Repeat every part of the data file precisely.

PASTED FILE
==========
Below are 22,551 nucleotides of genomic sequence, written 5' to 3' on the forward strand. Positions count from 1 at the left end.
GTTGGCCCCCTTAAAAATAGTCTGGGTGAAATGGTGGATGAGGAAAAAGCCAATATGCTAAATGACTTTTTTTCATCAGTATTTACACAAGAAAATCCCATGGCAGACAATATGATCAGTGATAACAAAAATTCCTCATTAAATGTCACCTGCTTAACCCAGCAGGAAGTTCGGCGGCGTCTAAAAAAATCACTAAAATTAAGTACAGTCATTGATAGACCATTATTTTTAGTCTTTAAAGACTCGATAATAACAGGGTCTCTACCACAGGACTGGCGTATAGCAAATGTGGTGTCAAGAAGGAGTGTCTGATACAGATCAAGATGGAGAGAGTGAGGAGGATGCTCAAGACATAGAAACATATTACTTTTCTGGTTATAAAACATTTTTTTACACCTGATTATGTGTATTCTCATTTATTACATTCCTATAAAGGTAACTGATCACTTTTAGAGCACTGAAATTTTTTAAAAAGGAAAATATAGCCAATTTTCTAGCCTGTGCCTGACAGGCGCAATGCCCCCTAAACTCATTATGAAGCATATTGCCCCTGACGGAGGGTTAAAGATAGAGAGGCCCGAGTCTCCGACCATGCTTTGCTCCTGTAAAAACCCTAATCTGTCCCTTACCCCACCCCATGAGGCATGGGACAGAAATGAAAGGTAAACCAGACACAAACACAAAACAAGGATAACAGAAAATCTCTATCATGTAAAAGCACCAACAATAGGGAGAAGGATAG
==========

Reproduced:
Below are 22,551 nucleotides of genomic sequence, written 5' to 3' on the forward strand. Positions count from 1 at the left end.
GTTGGCCCCCTTAAAAATAGTCTGGGTGAAATGGTGGATGAGGAAAAAGCCAATATGCTAAATGACTTTTTTTCATCAGTATTTACACAAGAAAATCCCATGGCAGACAATATGATCAGTGATAACAAAAATTCCTCATTAAATGTCACCTGCTTAACCCAGCAGGAAGTTCGGCGGCGTCTAAAAAAATCACTAAAATTAAGTACAGTCATTGATAGACCATTATTTTTAGTCTTTAAAGACTCGATAATAACAGGGTCTCTACCACAGGACTGGCGTATAGCAAATGTGGTGTCAAGAAGGAGTGTCTGATACAGATCAAGATGGAGAGAGTGAGGAGGATGCTCAAGACATAGAAACATATTACTTTTCTGGTTATAAAACATTTTTTTACACCTGATTATGTGTATTCTCATTTATTACATTCCTATAAAGGTAACTGATCACTTTTAGAGCACTGAAATTTTTTAAAAAGGAAAATATAGCCAATTTTCTAGCCTGTGCCTGACAGGCGCAATGCCCCCTAAACTCATTATGAAGCATATTGCCCCTGACGGAGGGTTAAAGATAGAGAGGCCCGAGTCTCCGACCATGCTTTGCTCCTGTAAAAACCCTAATCTGTCCCTTACCCCACCCCATGAGGCATGGGACAGAAATGAAAGGTAAACCAGACACAAACACAAAACAAGGATAACAGAAAATCTCTATCATGTAAAAGCACCAACAATAGGGAGAAGGATAG